It is impossible to label D.L. Birchfield as a writer, with one exception: All of his work in some way deals with American Indians, often his own tribe, the Choctaw Nation of Oklahoma.
Sarcastic, witty, satirical, literary, humorous and educational are some of the other tags you might tack onto a piece by Birchfield.
Although he is a professor at the University of Lethbridge in Alberta, Canada, and formerly taught American Indians Studies at Cornell University, the University of New Mexico and the University of Wisconsin in Green Bay, he is not suit-and-tie stuffy. He says he remembers what it was like to be a student. He had been a member of two fraternities when he attended college.
TW: Two fraternities?
DLB: Popa Capa Coors and I Felta Thigh.
His essay collection, The Oklahoma Basic Intelligence Test, won the annual prose award from the Native Writers’ Circle of the Americas at the University of Oklahoma. It has been called, “a medicine text, a work which partially reproduces an ancient ceremony and provides for healing or restoration.”
TW: Do you look at the work that way?
DLB: Well, I thought I was putting together a hodgepodge collection of humor, short stories, essays, literary criticism, treaty analysis, poetry, tall tales, my fishing diaries and a few other things. But reviewers are continually analyzing it in all kinds of ways, most of which I wish I’d thought of. It’s a painful thing to read glowing reviews by people who are a lot smarter than the author.
Don has published 19 textbooks for children (ranging from biographies of Indian leaders to tribal histories), was associate editor of Durable Breath: Contemporary Native American Poetry and was general editor of the 11-volume Encyclopedia of North American Indians. Two of his short stories have been anthologized in college textbooks.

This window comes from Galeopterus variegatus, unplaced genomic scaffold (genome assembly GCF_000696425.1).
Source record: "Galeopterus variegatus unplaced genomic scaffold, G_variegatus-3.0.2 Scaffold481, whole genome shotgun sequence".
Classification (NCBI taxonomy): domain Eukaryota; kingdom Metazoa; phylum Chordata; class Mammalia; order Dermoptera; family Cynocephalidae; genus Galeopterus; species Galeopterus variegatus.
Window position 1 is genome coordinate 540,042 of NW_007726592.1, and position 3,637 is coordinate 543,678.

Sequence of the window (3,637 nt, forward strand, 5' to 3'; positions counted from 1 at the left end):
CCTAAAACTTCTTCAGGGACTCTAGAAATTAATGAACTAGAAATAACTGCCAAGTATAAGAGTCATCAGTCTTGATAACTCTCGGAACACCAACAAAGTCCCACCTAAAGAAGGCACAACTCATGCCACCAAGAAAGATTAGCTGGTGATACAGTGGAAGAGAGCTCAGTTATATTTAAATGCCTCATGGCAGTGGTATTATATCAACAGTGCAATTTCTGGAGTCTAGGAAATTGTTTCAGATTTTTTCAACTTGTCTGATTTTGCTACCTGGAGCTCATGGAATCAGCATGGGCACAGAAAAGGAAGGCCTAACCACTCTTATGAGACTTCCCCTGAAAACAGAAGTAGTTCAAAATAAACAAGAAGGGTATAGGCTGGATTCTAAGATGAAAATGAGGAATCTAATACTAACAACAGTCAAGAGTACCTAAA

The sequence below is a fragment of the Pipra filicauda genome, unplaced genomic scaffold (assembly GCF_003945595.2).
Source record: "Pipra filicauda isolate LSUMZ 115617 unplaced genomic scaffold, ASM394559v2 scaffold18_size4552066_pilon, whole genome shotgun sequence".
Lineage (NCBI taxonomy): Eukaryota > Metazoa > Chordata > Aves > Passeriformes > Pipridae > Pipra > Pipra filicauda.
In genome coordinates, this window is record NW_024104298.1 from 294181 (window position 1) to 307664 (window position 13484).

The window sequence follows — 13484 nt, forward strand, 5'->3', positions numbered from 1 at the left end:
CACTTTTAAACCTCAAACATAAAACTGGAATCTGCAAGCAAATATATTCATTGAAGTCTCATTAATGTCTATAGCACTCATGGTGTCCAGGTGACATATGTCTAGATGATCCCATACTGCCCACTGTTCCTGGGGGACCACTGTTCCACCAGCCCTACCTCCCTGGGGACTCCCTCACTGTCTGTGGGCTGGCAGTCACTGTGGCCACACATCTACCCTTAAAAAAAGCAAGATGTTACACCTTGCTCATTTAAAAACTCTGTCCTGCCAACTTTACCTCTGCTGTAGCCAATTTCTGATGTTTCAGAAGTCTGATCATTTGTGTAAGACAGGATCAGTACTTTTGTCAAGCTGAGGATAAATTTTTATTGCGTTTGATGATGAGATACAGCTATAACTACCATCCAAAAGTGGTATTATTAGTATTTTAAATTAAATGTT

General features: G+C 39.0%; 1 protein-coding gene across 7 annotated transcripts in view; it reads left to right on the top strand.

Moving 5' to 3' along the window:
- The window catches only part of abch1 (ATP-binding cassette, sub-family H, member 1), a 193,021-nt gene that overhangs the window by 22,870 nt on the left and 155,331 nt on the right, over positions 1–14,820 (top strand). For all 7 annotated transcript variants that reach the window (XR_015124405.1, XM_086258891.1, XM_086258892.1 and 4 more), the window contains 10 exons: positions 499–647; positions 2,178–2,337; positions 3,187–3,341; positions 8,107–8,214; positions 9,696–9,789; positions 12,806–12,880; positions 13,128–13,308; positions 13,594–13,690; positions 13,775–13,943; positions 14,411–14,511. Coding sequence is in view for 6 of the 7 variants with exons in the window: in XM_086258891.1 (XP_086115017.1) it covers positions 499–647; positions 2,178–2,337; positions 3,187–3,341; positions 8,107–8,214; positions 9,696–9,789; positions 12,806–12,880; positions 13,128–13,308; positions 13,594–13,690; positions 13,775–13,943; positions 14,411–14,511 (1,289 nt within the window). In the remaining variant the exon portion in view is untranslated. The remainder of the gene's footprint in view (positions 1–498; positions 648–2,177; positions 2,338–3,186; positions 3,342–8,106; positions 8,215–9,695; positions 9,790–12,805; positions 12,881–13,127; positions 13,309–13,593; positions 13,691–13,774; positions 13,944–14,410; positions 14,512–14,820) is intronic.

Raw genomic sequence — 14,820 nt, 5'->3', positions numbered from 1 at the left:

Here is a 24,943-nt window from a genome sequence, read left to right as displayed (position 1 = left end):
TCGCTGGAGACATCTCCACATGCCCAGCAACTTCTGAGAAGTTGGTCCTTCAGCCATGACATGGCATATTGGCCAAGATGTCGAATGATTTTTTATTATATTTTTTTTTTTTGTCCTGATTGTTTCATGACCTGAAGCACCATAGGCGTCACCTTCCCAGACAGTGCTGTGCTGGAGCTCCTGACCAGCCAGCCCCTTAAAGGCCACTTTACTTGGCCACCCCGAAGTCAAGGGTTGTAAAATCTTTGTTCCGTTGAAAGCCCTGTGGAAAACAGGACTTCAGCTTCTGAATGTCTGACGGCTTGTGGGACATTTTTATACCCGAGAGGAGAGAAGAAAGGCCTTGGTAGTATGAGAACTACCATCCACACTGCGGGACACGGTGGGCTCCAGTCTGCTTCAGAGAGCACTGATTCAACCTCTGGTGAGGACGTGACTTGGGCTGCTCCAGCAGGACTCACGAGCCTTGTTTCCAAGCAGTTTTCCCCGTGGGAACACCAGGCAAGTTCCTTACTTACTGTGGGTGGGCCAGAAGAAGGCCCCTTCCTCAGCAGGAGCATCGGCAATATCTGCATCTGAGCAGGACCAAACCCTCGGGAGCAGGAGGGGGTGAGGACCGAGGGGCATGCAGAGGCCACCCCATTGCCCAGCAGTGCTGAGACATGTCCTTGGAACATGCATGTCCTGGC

More recently, Birchfield began writing novels, winning the Spur Award from Western Writers of America for his first novel, Field of Honor. The book also won the Writer of the Year Award from Wordcraft Circle of Native Writers & Storytellers.
His second novel, Black Silk Handkerchief, is a mystery featuring a Choctaw lawyer, Hom-Astubby, who stumbles into one of the biggest media events in U.S. history. The story has its genesis in the Choctaw treaty of 1803, when the Choctaws negotiated a land deal receiving compensation that included a black silk handkerchief. The novel has just been released by the University of Oklahoma Press.
TW: You teach Indian law classes at the University of Lethbridge. How has that job affected your writing?
DLB: I’ve not been able to look at anything quite the same after law school, but that’s much more apparent in Black Silk Handkerchief, a contemporary Western murder mystery, than anywhere else. Unless a reader were to realize that in Field of Honor, I was reconstructing an Indian civilization under Choctaw law, a speculative extrapolation of how elements of Choctaw law might have continued to evolve, in isolation, to produce the secret, underground civilization in that book. But that was dealt with mostly as humor, anthropological satire.
TW: You are working on a history of the Choctaws?
DLB: It’s a new synthesis of Choctaw history, with an emphasis on Choctaw legal history, told against the backdrop of the development of American Indian law generally, for which the Choctaw story
is particularly well suited, mostly because the Choctaws were military allies of the United States and it illustrates how all Indians were treated alike, whether friend or foe. The Choctaw story has some fascinating aspects. After the War of 1812, they secured a huge Choctaw empire for themselves from their American allies that stretched all the way across the southern portion of the trans-Mississippi West deep into New Mexico. By 1823, a Choctaw lawyer had been admitted to the bar, the brilliant James Lawrence McDonald. Choctaws then became the first Indian nation forced to walk the infamous Trail of Tears in 1830. Unfortunately, the Choctaw story is a story of America’s betrayal of its most loyal Indian military ally, and American law betrayed them, also. It’s a story that’s been suppressed in American history.
Don also finds time to mentor other Indian writers through Wordcraft Circle of Native Writers & Storytellers.
TW: How has your mentorship affected your work?
DLB: I’ve worked with so many Native writers from so many Indian nations from all over the continent for so long now that I’m pretty keenly aware of various Native viewpoints about contemporary Native issues. That wasn’t the case before Wordcraft Circle came along. Before that, if it wasn’t Choctaw, who cares?
Candy Moulton has worked with D.L. Birchfield for the past 11 years. She is the editor of the Western Writers of America Roundup Magazine, and Birchfield serves as copy editor for the magazine.